The Story of Ruby Bridges is a children's book which tells the story of the desegregation of William Frantz Elementary School in New Orleans. The story focuses primarily on Ruby's bravery, her faith, and her desire to find forgiveness for the mobs of angry people who wanted to stop her from attending the school.
Speaking of the mobs, author Robert Coles does an excellent job of describing the troubles that Ruby faced, at an age-appropriate level for a children's book. He speaks of angry mobs, and shouting, and protest signs, and of people wanting to hurt Ruby, but avoids discussing any of the specifics of the threats she faced. I liked this choice on the author's part, as it gives parents the freedom to discuss the more vicious aspects of the story when they feel it is most appropriate for their own children.
Robert Coles was probably best suited of anyone to write this book, as he was the child psychiatrist who met weekly with Ruby during her first year at Frantz Elementary. His work with Ruby led him, eventually, to write a book titled Children of Crisis: A Study of Courage and Fear, which he eventually developed into a series of books that won for him the Pulitzer Prize in 1973.
Of course, any children's book is dependent not just on the author, but also on the illustrator; an illustrator can make or break a book. In this case, George Ford is an integral part of making this book a success. The illustrations are beautiful, with great use of light, shadow and coloration to draw attention to the focus of the book - Ruby herself. Whether she is sitting alone in a classroom, with her family at church, or dwarfed by an angry mob and the marshals protecting her, it is always Ruby that captures your eye.
If you want to gain a better understanding of the migration of blacks from the south to the north and west during the twentieth century, while reading personal stories of those involved in the migration, I highly recommend Isabel Wilkerson's The Warmth of Other Suns.
The book can look a bit daunting for people who, when they see the words "non-fiction" expect something dry, pretentiously academic, and tedious. But this book is anything but dry; its narrative will keep your attention from start to finish. Considering the book is 538 pages long (not including acknowledgements, notes, and indices), you'll want to set aside a good block of time for it.
The book follows the lives of three migrants (and their families) from the south: Ida Mae Brandon Gladney, George Swanson Starling, and Robert Joseph Pershing Foster. Each of these people left the south for different reasons, during different decades, and for different areas of the country (Chicago, New York, and California).
Even though the stories of these three people are separated by many years, their stories are told concurrently. Thus, we read about each of the migrants' living situations in the south, then about their reasons for leaving, then their actual exodus, etc. At first glance, I thought I would have a hard time keeping the stories and people straight, because of the way the book jumps from one story to another (and because Ida Mae's husband was named George, giving us two main characters named George!), but actually there was very little confusion; the events of each subject's life were so distinctly different from the others that I had no trouble keeping track of the people involved.
In the spaces between the stories of these three migrants, Wilkerson occasionally elaborates on general conditions in the north, the south, and the west; the advancement of the Civil Rights movement, and other related subjects. She also inserts related stories from other people she interviewed, as they help support the information she provides about the broader social and political picture.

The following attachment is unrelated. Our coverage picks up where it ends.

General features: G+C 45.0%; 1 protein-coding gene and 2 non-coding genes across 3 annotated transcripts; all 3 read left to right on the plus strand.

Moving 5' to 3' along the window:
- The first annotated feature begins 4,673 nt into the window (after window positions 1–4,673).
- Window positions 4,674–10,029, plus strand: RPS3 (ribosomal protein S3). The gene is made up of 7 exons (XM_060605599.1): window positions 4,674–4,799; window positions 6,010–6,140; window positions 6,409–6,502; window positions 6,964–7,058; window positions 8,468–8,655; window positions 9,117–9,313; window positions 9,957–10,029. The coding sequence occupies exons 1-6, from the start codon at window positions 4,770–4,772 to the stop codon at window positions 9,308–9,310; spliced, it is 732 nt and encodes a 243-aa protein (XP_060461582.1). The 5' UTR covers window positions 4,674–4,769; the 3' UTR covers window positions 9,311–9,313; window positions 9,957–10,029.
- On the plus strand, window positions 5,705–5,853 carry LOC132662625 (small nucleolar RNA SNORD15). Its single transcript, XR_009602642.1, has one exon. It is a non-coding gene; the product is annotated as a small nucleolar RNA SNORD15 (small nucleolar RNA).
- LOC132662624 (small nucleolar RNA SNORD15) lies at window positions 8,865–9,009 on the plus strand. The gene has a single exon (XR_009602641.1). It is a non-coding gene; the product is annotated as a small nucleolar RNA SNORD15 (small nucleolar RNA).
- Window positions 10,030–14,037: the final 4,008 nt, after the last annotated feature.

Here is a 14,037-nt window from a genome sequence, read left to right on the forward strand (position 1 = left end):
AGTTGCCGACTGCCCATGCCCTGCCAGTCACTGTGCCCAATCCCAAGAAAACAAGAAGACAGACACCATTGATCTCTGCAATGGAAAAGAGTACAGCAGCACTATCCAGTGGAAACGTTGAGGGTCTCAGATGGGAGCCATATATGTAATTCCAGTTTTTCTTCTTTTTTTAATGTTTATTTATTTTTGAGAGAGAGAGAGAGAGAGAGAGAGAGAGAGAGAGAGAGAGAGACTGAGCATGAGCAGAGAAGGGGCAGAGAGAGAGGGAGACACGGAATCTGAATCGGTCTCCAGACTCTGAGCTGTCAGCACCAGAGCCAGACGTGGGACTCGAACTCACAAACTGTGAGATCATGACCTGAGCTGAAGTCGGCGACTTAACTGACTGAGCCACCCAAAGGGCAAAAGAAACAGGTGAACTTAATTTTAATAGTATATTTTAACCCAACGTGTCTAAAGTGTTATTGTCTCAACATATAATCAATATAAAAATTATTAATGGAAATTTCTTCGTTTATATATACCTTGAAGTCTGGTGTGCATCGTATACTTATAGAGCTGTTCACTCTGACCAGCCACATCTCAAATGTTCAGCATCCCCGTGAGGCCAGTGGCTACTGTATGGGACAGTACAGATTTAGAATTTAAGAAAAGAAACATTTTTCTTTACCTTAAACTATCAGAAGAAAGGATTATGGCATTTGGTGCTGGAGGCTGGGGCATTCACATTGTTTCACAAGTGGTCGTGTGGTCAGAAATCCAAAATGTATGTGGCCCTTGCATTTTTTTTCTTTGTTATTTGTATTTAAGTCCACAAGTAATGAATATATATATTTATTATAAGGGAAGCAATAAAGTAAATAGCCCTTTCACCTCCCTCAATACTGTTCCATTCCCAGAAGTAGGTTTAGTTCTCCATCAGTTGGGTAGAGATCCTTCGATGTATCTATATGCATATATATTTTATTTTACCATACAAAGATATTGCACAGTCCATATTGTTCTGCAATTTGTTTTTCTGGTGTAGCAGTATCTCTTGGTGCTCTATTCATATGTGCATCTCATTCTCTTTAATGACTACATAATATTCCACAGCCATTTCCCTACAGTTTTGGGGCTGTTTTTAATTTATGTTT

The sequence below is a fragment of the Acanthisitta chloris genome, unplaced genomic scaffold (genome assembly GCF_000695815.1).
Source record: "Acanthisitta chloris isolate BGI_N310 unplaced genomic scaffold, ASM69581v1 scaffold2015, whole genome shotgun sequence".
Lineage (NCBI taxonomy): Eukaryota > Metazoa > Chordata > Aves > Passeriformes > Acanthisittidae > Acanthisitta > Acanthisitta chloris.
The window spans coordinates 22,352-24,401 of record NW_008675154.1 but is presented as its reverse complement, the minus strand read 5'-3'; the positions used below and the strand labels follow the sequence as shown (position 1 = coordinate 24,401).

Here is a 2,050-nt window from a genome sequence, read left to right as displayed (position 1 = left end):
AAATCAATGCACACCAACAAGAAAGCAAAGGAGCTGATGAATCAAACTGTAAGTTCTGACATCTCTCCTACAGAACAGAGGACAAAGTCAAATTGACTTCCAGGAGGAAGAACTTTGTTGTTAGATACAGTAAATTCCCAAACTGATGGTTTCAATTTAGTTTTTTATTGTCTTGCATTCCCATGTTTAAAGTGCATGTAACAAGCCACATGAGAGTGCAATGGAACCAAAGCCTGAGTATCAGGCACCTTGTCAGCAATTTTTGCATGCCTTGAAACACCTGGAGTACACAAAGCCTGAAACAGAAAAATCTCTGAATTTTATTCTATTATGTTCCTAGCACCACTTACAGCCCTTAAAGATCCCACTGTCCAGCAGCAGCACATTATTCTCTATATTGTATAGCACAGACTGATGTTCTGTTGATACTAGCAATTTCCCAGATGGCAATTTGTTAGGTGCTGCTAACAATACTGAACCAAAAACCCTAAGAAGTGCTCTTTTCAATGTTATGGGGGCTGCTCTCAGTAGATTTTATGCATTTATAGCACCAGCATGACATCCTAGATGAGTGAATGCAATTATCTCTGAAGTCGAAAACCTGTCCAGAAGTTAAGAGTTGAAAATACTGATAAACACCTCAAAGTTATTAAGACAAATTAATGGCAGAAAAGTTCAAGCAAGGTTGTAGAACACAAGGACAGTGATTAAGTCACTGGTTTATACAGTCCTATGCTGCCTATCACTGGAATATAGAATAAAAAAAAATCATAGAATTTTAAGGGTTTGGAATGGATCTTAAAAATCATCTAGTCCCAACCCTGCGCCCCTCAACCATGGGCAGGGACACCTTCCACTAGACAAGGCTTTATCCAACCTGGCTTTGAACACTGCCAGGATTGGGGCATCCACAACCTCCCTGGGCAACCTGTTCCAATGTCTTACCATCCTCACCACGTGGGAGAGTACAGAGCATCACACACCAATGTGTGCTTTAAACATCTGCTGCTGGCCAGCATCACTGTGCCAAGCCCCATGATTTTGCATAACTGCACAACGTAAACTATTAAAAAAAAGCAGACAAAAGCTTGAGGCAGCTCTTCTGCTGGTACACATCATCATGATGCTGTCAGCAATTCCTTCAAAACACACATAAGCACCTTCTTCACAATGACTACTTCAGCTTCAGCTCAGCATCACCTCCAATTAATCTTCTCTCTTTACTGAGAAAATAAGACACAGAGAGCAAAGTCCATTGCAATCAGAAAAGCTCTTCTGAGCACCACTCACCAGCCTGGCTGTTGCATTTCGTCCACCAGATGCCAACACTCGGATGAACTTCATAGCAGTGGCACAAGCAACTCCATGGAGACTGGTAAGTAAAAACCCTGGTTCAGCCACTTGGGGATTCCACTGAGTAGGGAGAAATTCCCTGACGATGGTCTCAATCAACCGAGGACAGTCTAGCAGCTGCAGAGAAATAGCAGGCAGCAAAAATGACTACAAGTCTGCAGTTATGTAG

For the most part, Wilkerson is not heavy-handed in her analysis of the events; she lets the characters' stories speak for themselves. The writing style is engaging, and the events are interesting, making this a quick read (for a 500+ page history).
I have read some complaints from other reviewers that by the time she gets through the first part of the book, she begins repeating herself, and the book should have been better edited. It is true that she does occasionally repeat herself, and the sudden repetition of something you've already read can be a bit disconcerting. However, it's good to remember that when she does this, it's typically because she's referring to a "minor character" that she previously mentioned a hundred pages earlier, and she wants to make sure that we remember this person she's talking about. Perhaps there are better ways to refresh our memories than to spend a paragraph recapping what she's told us before about this person, but I considered it to be a minor flaw in the writing.
I'd like to share one of my favorite paragraphs from the book - a paragraph about Ida Mae Brandon Gladney:
"Many years later, people would forget about the quiet successes of everyday people like Ida Mae. In the debates to come over welfare and pathology, America would overlook people like her in its fixation with the underclass, just as a teacher can get distracted by the two or three problem children at the expense of the quiet obedient ones. Few experts trained their sights on the unseen masses of migrants like her, who worked from the moment they arrived, didn't end up on welfare, stayed married because that's what God-fearing people of their generation did whether they were happy or not, and managed to not get strung out on drugs or whiskey or a cast of nameless, no-count men."
This paragraph resonated strongly with me, because it reminds me that still today, we struggle with the same sorts of broad-sweeping generalizations; we see the very worst of a group of people, and then associate that "worst" with every member of the group, without stopping to look clearly and carefully: people who are not Christian like to look at groups like Westboro Baptist and lump all Christians with them; people who are not Muslim like to look at the worst terrorists and assume all Muslims are just like that; irresponsible, right-leaning "news" sites like to look at the worst atrocities perpetrated in the name of "black lives matter" and arbitrarily and illogically call the entire movement a "terrorist organization" or a "hate group."
It seems that nothing has changed.
And now I'll step down from my soap box and say: I highly recommend reading this book, and if you have teen children who are voracious readers, and are prepared for a handful of stories of graphic violence, this book is a great educational tool. You will learn how the "Great Migration" affected the south, the north, and how it affected the lives of individual people and families along the way.